Pūngao, kohara and ānga (energy, passion and drive) easily describe the collective essence of Theresa O’Brien and Sally Crown as they push forward an important kaupapa of “helping others live their best lives”.
Although history will show how many businesses were lost due to COVID-19, Theresa and Sally, established Tipu Ake Tonu Ltd during this time, with a vision to help others to succeed and achieve community well-being through economic development.
During the level 4 lockdown in March/April, the two friends and entrepreneurs set up regular zoom catch ups with others to share their lockdown experiences and to create a support network.
It was from these online hui that their idea to collaborate and create a business was born and since then it’s been a whirlwind.
“We were reflecting on our own experiences of the rāhui and the impact it was having on us and our whānau. We started thinking about how it was therefore impacting on other whānau, hapū, hapori (community) and iwi,” said Theresa.
The pair started looking at social and economic data and forecasts, while discussing the role entrepreneurship and the ability to be agile in business would play on our regional and national recovery. With the issues identified they worked on where they could add value.
Sally adds: “We wanted to start a business that utilised our shared passion for helping others combined with our skills and experience in enterprise and community.; a business that would specifically support the regions’ economy, underpinned by values and the Māori eco-system.”
Within a week Tipu Ake Tonu was registered and ready to go.
Sally is of Ngāti Rereahu, Ngāti Tūwharetoa and Ngāti Apakura descent. She has a background is in communications, business development, policy, governance and education programme development and delivery. She has worked as a consultant in these areas for community, iwi and private organisations and in 2019 became a Napier City Councillor.
Theresa is of Ngāti Porou, Ngāi Tuhoe and Ngāti Rarua decent. She was born and raised in Hawke’s Bay and has successfully worked in both the private and public sector as a consultant in business development, community development, project management and governance.
They both see business as a way to affect positive change and growth.
“If an individual is engaged in doing something that is meaningful, this has a ripple effect on whānau and the wider community,” offers Theresa.
Sally and Theresa say the strength of a Te Ao Māori lens on business is that it all starts with the people – he tāngata, he tāngata, he tāngata. However, from their experience they know that social outcomes aren’t the only indicator of success.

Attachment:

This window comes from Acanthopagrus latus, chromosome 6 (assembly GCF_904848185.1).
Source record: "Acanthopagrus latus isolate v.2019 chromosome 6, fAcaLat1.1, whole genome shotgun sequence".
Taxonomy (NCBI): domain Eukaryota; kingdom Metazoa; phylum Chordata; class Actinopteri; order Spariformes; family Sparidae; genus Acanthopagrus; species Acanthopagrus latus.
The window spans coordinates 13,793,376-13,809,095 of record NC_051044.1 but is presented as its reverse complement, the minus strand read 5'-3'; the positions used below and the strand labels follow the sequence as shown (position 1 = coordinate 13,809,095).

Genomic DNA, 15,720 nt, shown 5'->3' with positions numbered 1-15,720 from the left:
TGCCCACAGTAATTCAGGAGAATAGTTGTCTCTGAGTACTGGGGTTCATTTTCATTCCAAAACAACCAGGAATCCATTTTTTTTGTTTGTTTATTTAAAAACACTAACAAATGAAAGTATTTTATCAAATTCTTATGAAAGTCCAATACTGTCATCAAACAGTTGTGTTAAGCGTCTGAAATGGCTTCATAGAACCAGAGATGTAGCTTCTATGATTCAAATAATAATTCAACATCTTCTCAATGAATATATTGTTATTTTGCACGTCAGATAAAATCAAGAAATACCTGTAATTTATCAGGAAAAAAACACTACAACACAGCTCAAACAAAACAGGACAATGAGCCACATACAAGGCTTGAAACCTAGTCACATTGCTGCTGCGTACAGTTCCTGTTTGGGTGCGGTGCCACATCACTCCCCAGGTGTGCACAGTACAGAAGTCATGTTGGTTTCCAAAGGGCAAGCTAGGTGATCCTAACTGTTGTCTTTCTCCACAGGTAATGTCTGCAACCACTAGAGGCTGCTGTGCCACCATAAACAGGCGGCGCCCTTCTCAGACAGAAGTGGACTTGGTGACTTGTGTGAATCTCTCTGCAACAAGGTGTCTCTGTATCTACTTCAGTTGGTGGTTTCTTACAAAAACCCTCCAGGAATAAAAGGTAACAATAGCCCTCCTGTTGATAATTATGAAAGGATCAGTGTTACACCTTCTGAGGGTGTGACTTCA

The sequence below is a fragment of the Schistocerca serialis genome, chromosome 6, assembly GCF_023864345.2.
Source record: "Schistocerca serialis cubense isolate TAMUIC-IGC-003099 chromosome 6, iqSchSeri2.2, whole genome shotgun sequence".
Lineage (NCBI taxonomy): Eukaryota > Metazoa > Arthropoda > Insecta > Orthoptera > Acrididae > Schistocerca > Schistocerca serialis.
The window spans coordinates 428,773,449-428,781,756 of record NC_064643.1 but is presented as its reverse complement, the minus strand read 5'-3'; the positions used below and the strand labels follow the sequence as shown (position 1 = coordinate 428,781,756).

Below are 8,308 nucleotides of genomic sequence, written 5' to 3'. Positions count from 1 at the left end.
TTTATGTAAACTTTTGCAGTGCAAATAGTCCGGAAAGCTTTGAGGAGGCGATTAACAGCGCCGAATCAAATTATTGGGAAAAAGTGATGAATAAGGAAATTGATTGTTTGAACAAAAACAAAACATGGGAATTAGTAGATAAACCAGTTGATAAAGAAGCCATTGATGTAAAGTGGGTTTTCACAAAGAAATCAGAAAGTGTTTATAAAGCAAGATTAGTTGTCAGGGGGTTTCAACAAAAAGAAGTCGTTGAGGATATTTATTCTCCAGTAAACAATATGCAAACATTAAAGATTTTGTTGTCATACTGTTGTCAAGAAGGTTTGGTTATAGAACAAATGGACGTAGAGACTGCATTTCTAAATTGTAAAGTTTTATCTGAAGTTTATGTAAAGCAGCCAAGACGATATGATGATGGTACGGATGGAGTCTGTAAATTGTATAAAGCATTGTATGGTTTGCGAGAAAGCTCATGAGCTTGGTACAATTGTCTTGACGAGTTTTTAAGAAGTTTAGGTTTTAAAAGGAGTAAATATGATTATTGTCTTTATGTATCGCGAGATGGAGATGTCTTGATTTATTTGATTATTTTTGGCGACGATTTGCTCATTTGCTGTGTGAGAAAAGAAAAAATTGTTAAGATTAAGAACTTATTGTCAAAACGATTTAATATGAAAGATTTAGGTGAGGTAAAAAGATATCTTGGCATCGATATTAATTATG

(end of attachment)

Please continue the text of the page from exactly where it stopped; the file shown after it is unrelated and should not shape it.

Sally says, “profitability and sustainability are also goals. The outcomes we aim for by harnessing the ‘people-first-Māori-worldview approach’. A successful business has to make money.”
Current start-up and business growth support is generally ill fitting for those looking to embrace Te Ao Māori values and frameworks. In addition to experiencing this first-hand as owners of several businesses, Sally and Theresa have noted similar experiences and requests for support from many others in the private sector who struggle to access culturally appropriate assistance.
“We find that Māori in business are incredibly motivated by values and social impact outcomes, but they hear language like ‘bottom lines’ and ‘pieces of pie’ and it doesn’t resonate with them and that puts them back a step. It becomes a negative experience and we are trying to make sure that our services are delivered in a culturally appropriate way – with a balance of both profitability and social impact,” says Theresa.
Recognising that the business model for Māori is linked to atua (deities), whenua (land) and whakapapa (lineage) and then supplementing that with western business fundamentals, the aim is to equip those they assist with the skills and knowledge to take the best from both worlds. This approach is applied across all of their services.
For example, Kurawaka, a multi-level start-up programme for wāhine (women) is a 9-week course that provides wāhine with the skills, confidence and networks to successfully launch a business.
It blends business foundations with Te Ao Māori and has been funded by Te Puni Kōkiri.
This programme is delivered primarily from the Te Oranga Pūmanawa whare in Maraenui, home to the youth employment programme that is owned by Theresa operates from.
She says, “it is a privilege for us to bring people to Maraenui for a positive outcome. The whare is a place of healing. It radiates so much vibrancy and is a space with unlimited potential.”
Tipu Ake Tonu also provides business growth and development coaching and mentoring and cultural capability services.
They have also led the revitalisation of the regional Māori Business Network – Te Aka Kaipakihi.
“By offering Māori businesses an opportunity to collaborate, connect and access education, mentoring and communication opportunities, we will grow and thrive together.”